Wendy: Oh, honestly and this is something I found with most successful bloggers is that I totally started by accident with a completely different intention. I was starting up another business and I Ė this was my little hobby blog where I was just going to talk about what itís like to run a business on the internet from home, because this was like my third business at that point, and the business was going nowhere and the blog was taking off and I was like, well Iím going to go with what works. This was back in 2006. I didnít know the first thing about how to make a business or money off a blog. So, this really wasnít in the game plan. I was just Ė I just knew that it worked and every kind of intuition said run with it. So I did. I would say thatís not a path for the faint of heart because it took me a long time to turn it into a really viable business, like almost three years. But it was by accident, thatís how I got into it.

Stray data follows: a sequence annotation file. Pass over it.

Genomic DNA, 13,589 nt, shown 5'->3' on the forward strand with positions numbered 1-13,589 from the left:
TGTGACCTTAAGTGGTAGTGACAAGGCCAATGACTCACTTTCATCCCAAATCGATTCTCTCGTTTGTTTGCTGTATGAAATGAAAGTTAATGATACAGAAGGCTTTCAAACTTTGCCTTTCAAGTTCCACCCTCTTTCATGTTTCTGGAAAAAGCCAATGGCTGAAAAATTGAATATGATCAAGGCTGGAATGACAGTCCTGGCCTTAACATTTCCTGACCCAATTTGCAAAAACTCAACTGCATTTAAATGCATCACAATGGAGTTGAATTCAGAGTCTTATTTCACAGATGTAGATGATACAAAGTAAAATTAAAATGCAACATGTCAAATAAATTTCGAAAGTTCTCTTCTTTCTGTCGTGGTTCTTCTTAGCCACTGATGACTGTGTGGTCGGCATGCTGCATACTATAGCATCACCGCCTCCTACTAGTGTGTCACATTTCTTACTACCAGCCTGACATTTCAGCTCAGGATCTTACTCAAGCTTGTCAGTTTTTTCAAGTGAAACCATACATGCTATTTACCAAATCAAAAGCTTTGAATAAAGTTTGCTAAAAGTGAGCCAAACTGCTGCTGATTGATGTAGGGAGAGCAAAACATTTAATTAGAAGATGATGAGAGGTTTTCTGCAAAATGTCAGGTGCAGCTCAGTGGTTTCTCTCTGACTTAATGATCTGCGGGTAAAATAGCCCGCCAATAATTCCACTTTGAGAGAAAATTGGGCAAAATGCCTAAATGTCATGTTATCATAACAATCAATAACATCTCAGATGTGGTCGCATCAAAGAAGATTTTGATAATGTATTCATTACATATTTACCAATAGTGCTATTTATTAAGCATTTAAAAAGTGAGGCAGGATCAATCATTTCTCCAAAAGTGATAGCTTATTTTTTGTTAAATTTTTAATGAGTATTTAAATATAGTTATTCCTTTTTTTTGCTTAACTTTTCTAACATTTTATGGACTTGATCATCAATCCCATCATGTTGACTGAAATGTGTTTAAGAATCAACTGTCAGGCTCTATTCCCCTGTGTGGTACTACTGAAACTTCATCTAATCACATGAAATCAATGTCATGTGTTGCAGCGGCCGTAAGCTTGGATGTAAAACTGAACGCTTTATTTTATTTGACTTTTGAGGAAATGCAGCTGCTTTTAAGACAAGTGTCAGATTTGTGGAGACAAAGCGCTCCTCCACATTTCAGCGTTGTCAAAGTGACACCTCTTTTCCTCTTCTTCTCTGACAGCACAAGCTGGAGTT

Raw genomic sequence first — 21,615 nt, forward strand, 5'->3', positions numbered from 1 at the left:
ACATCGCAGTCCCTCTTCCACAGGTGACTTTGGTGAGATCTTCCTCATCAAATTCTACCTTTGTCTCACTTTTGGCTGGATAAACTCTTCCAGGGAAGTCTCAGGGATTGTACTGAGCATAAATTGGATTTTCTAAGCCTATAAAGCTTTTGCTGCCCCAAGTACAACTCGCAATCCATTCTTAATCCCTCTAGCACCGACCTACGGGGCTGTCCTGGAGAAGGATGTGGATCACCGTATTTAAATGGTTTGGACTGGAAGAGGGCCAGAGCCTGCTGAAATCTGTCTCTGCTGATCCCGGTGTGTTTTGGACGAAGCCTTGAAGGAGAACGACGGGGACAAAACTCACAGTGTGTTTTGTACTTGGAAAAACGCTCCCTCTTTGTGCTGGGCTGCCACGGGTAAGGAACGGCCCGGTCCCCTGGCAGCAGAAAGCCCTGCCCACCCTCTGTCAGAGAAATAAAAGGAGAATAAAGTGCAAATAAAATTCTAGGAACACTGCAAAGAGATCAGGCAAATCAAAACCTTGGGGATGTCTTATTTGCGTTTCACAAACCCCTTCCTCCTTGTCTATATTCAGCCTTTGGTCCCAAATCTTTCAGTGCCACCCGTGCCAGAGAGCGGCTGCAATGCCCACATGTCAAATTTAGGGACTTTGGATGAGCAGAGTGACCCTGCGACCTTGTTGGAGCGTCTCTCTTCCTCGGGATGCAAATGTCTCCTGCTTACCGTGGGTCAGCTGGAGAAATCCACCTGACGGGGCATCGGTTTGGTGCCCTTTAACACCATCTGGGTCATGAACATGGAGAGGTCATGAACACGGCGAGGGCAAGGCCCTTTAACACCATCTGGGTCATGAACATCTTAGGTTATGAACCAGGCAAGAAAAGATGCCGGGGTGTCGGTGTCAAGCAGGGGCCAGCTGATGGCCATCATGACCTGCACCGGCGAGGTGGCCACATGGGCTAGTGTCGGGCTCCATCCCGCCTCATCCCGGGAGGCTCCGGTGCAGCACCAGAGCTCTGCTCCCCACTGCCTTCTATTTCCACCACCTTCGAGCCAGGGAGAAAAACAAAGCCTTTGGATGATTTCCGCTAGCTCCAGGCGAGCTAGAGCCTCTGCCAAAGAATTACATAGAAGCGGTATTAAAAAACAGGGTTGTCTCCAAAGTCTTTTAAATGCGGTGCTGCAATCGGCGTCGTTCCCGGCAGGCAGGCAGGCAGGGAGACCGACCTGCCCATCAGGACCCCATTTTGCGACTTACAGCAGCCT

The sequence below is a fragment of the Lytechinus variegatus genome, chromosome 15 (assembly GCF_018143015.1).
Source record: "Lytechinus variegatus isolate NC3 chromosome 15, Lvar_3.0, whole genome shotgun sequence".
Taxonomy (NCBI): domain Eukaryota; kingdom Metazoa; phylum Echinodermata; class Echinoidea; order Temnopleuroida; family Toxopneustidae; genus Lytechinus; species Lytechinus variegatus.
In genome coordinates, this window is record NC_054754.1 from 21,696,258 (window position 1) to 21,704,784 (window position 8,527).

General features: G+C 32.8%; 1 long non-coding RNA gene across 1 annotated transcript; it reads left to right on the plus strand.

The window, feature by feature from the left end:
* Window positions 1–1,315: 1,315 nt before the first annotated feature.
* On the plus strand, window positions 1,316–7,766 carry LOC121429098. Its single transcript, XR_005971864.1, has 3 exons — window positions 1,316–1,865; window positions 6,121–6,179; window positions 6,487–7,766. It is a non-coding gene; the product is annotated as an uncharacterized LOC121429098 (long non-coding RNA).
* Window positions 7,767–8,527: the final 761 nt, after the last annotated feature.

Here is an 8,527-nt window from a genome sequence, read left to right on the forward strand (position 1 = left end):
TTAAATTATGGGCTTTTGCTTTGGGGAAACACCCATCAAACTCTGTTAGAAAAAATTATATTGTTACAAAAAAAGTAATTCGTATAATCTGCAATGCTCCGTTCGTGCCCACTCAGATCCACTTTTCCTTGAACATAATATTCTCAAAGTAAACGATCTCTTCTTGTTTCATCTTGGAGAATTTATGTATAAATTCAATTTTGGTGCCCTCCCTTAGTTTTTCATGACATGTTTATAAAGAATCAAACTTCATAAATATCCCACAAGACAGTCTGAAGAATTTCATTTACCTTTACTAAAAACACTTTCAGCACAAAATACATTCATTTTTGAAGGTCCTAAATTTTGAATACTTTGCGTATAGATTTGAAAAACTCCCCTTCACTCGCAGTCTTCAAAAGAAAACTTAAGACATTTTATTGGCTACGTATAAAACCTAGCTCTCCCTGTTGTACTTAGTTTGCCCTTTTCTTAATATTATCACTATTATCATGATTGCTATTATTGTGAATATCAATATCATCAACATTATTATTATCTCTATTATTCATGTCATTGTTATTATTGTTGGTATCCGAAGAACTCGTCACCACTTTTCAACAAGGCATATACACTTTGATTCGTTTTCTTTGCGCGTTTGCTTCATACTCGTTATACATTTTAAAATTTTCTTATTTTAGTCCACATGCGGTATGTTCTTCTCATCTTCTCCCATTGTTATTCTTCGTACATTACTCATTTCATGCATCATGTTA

Chris: Okay. And you mentioned that you didnít know a lot about making money with the site. I mean, where did you go or how did you find out, did you just look at what other sites were doing and then just mimic what they did or …